3. pmc Neuroprotective effect of Pycnogenol® following traumatic brain injury
    Stephen W Scheff
    Sanders Brown Center on Aging, University of Kentucky, Lexington, KY 40536, USA
    Exp Neurol 239:183-91. 2013
    ..These results are the first to show a neuroprotective effect of PYC following TBI. They also suggest that the diverse effects of bioflavonoids may provide a unique avenue for possible therapeutic intervention following head trauma...
  4. pmc Focal cerebral ischemia in the TNFalpha-transgenic rat
    L Creed Pettigrew
    Sanders Brown Center on Aging, University of Kentucky, Lexington, Kentucky, USA
    J Neuroinflammation 5:47. 2008
    ..To determine if chronic elevation of the inflammatory cytokine, tumor necrosis factor-alpha (TNFalpha), will affect infarct volume or cortical perfusion after focal cerebral ischemia...
  5. pmc Effects of genetic deficiency of cyclooxygenase-1 or cyclooxygenase-2 on functional and histological outcomes following traumatic brain injury in mice
    Matthew L Kelso
    Department of Pharmaceutical Sciences, College of Pharmacy, University of Kentucky, Lexington, KY, USA
    BMC Neurosci 10:108. 2009
    ..The purpose of the current study was to determine the role of the COX isoforms in contributing to pathological processes resulting from TBI by utilizing mice deficient in COX-1 or COX-2...
  6. ncbi request reprint Alzheimer's disease-related alterations in synaptic density: neocortex and hippocampus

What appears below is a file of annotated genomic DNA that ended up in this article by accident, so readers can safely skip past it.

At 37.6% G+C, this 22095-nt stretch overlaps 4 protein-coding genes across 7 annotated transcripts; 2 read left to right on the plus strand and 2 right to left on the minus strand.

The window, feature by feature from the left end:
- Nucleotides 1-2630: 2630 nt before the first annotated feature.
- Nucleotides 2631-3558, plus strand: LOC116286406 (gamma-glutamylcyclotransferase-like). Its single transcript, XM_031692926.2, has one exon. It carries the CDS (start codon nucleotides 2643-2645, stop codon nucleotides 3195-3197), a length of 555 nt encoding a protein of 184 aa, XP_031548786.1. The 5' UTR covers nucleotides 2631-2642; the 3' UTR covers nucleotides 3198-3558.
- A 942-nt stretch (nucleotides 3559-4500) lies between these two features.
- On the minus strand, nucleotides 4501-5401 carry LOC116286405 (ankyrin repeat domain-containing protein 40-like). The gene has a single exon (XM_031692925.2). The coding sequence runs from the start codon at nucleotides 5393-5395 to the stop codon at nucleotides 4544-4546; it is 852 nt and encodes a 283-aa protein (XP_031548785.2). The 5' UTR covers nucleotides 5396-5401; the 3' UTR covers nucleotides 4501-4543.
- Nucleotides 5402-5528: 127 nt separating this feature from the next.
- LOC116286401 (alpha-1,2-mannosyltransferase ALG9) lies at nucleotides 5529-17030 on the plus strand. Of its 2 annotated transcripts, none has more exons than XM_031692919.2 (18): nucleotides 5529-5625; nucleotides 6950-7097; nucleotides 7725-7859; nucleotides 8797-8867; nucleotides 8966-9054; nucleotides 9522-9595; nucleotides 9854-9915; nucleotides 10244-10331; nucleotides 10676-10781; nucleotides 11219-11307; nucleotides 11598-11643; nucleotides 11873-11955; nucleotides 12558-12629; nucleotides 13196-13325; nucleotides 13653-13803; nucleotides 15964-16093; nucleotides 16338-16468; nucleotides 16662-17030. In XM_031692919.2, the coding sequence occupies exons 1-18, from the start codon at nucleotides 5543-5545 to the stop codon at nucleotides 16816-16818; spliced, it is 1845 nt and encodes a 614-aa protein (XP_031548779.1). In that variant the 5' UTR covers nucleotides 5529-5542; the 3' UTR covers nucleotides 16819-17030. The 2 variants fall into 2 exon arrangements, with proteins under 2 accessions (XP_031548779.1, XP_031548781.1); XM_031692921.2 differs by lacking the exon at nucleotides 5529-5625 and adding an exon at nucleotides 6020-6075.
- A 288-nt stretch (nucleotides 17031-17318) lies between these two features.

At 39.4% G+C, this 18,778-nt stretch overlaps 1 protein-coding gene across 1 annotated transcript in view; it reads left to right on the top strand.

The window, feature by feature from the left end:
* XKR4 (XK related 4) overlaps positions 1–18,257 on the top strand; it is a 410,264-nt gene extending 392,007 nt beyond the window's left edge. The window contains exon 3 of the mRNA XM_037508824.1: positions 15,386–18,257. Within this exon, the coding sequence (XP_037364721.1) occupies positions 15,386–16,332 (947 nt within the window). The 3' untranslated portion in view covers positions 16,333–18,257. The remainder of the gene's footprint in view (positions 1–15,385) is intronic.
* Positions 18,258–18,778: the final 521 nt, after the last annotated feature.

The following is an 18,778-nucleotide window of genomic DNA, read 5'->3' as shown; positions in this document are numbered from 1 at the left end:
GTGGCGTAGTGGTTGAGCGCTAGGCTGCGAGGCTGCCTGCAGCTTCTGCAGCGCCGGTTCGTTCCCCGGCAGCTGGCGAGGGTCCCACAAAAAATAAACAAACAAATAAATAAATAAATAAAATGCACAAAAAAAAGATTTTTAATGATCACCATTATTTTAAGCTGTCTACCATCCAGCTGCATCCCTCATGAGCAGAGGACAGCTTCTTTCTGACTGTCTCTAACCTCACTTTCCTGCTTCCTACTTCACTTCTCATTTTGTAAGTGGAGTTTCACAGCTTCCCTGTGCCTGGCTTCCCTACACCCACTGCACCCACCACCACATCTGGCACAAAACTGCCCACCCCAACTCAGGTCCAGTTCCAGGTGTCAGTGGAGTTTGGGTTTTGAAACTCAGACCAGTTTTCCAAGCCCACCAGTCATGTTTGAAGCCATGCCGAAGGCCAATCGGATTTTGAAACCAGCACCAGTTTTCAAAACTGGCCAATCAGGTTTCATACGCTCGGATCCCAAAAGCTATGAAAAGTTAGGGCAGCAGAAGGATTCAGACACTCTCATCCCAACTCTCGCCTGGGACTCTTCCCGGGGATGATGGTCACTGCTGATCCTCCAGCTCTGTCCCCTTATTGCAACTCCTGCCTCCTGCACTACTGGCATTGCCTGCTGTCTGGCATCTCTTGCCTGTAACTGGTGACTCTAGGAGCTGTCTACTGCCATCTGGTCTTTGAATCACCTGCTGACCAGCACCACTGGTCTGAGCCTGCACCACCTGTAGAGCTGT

Stephen W Scheff
    Sanders Brown Center on Aging, University of Kentucky College of Medicine, Lexington, KY 40536 0230, USA
    J Alzheimers Dis 9:101-15. 2006
    ..This article reviews the ultrastructural studies assessing AD-related synaptic loss and the possible compensatory changes in the synaptic complex that occur as a result of the loss in brain connectivity...
  7. ncbi request reprint Hippocampal synaptic loss in early Alzheimer's disease and mild cognitive impairment
    Stephen W Scheff
    Sanders Brown Center on Aging and the Alzheimer s Disease Research Center, University of Kentucky College of Medicine, 101 Sanders Brown, Lexington, KY 40536 0230, USA
    Neurobiol Aging 27:1372-84. 2006
    ..This study supports the concept that synapse loss is an early event in the disease process and suggests that MCI may be a transition stage between eAD and NCI with synaptic loss a structural correlate involved in cognitive decline...
  8. ncbi request reprint Synaptic alterations in CA1 in mild Alzheimer disease and mild cognitive impairment
    S W Scheff
    Sanders Brown Center on Aging and Alzheimer Disease Research Center, University of Kentucky College of Medicine, Lexington, KY 40536 0230, USA
    Neurology 68:1501-8. 2007
    ....
  9. ncbi request reprint Creatine-enhanced diet alters levels of lactate and free fatty acids after experimental brain injury
    Stephen W Scheff
    Sanders Brown Center on Aging, University of Kentucky, 101 Sanders Brown, University of Kentucky, Lexington, Kentucky 40536 0230, USA
    Neurochem Res 29:469-79. 2004
    ..Animals fed a 1% Cr-diet were afforded greater neuroprotection than animals fed a 0.5% Cr diet. These results support the idea that a Cr-enriched diet can provide substantial neuroprotection in part by suppressing secondary brain injury...
  10. ncbi request reprint Synaptic pathology in Alzheimer's disease: a review of ultrastructural studies
    Stephen W Scheff
    Sanders Brown Center on Aging, University of Kentucky College of Medicine, 800 S Limestone, Lexington, KY 40536 0230, USA
    Neurobiol Aging 24:1029-46. 2003
    ..Comparisons are made between results observed with ultrastructural technique and those utilizing immunohistochemistry to assess changes in synaptic pathology. Possible reasons underlying the synaptic neuropathology are discussed...